Amicus prices first UK short-term MBS

The real estate lender has structured a renewable £100m mortgage-backed securitisation of its loans.

Short-term real estate lender Amicus Finance has issued its debut securitisation, a £100 million ($158 million; €135 million) mortgage-backed security (MBS).

Brookland Partners, a sister company of Amicus, and HSBC helped the lender place the unrated notes with a mix of UK and foreign private investors, Amicus chief executive John Jenkins told PDI

The MBS is based on short-term loans with tenors ranging from six to 12 months. The vehicle, Amicus Mortgage Finance 2015-1, matures in July 2018 and so has a two-and-a-half year replenishment period allowing Amicus to roll newly originated facilities of between £100,000 and £5 million into the MBS. 

The majority of the underlying loans hold first lien security over UK residential property and the portfolio has a weighted average loan-to-value of around 60 percent. 

The securitisation was unrated, but uses HSBC’s internal rating system to divide the underlying assets into four tranches, Jenkins said. The £78 million class A notes included 22 percent credit enhancement and priced at 335bps over one-month Libor. The rest of the capital structure comprises:


  • £12m class B notes with 10 percent credit enhancement, priced at 625bps over one-month Libor;
  • £5m class C notes with 5 percent credit enhancement, priced at 900bps over one-month Libor; 
  • £5m equity tranche which will be held by Amicus.

“This is a first for Amicus and, we believe, a first for the UK market. We are very excited to have launched and completed this new transaction. We are in a strong position to offer attractive risk adjusted returns driven by the quality of our loan portfolios and our track record in underwriting and risk management,” said Jenkins.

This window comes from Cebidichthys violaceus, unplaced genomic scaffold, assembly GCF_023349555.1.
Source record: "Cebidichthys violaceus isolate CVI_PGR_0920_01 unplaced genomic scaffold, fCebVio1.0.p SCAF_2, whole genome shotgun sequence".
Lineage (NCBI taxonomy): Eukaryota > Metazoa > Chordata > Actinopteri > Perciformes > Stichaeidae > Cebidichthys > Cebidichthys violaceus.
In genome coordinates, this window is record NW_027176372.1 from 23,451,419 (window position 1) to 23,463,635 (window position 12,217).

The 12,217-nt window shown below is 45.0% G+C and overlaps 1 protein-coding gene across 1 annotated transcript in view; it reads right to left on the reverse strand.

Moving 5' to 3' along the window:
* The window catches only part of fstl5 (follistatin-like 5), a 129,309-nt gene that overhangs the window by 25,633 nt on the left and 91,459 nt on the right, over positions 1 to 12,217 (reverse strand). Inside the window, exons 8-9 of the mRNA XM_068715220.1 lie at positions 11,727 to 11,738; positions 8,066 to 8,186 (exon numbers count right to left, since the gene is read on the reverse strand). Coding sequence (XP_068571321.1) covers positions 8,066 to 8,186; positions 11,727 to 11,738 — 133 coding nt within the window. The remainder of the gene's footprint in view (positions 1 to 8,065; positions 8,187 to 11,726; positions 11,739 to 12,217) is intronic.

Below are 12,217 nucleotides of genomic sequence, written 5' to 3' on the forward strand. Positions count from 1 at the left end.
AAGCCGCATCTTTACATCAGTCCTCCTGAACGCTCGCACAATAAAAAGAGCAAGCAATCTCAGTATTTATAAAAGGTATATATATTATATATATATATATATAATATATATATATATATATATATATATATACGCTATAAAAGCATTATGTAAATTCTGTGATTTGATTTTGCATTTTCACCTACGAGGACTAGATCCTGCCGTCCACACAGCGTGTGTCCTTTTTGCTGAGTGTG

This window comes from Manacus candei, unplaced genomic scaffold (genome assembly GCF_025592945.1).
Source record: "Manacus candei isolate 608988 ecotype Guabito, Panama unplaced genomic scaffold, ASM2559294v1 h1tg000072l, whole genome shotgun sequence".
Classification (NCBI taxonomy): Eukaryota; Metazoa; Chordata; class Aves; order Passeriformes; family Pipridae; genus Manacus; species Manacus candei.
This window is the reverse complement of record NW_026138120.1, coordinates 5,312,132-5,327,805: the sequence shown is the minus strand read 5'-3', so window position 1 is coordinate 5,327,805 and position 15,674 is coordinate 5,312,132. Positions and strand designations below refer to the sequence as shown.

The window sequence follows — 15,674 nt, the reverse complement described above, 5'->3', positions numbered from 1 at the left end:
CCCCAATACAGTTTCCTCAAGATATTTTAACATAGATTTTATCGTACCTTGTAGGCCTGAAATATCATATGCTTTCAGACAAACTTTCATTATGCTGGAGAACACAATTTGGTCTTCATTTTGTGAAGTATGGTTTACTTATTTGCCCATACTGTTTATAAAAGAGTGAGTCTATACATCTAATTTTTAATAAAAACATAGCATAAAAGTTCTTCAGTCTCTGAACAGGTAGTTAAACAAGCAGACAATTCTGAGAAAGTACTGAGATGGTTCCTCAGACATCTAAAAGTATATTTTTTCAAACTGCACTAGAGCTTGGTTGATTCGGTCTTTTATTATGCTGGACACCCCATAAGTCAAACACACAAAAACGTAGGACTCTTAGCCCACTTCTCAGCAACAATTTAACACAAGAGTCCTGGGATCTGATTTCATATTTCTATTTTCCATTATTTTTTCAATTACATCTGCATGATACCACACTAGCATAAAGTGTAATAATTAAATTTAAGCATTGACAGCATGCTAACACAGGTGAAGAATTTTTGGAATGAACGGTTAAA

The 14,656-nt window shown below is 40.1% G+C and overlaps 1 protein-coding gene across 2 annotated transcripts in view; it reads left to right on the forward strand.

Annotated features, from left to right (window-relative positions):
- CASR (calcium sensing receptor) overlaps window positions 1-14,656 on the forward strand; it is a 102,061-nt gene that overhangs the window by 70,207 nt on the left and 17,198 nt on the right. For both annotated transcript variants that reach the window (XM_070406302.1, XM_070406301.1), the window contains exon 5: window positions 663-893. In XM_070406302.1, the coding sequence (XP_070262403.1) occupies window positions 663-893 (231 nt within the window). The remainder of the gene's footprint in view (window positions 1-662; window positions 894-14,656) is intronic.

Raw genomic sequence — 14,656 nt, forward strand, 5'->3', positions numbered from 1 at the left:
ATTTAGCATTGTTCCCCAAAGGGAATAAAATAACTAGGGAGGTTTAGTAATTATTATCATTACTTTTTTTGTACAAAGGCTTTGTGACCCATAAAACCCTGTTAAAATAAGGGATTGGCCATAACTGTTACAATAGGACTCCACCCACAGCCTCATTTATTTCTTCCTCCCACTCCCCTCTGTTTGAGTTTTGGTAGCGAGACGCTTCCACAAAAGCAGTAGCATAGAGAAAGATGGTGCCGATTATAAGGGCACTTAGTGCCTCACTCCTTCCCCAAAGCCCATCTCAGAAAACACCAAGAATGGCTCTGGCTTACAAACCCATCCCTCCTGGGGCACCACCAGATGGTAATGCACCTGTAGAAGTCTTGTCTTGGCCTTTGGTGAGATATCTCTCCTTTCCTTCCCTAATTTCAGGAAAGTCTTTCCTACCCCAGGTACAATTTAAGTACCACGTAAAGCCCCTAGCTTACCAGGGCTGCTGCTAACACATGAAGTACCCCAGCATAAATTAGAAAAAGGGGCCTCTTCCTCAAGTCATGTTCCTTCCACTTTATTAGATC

Amicus has been contemplating tapping the securitisation market to allow it to recycle capital back into new lending since the firm was established six years ago. The idea gained more traction in 2012 when it secured a credit line from HSBC and had built a track record, said Jenkins. 

Assuming there is further appetite, Amicus will issue more MBS to finance new lending, he added. 

The unrated vehicle was privately placed with investors by Brookland and HSBC, including tapping the institutional investor relationships of Omni Partners, parent to both Amicus and Brookland, Jenkins said. 

Brookland Partners and HSBC were advisers and agents to Amicus. Amicus is owned by Omni Partners LLP, the London-headquartered investment manager.

In February, Amicus changed its name from Capital Bridging as it expanded its offering to include development and short-term loans on top of its existing bridging finance products. It has made £400 million of loans since launch in 2009 and has grown to lend around £30 million a month.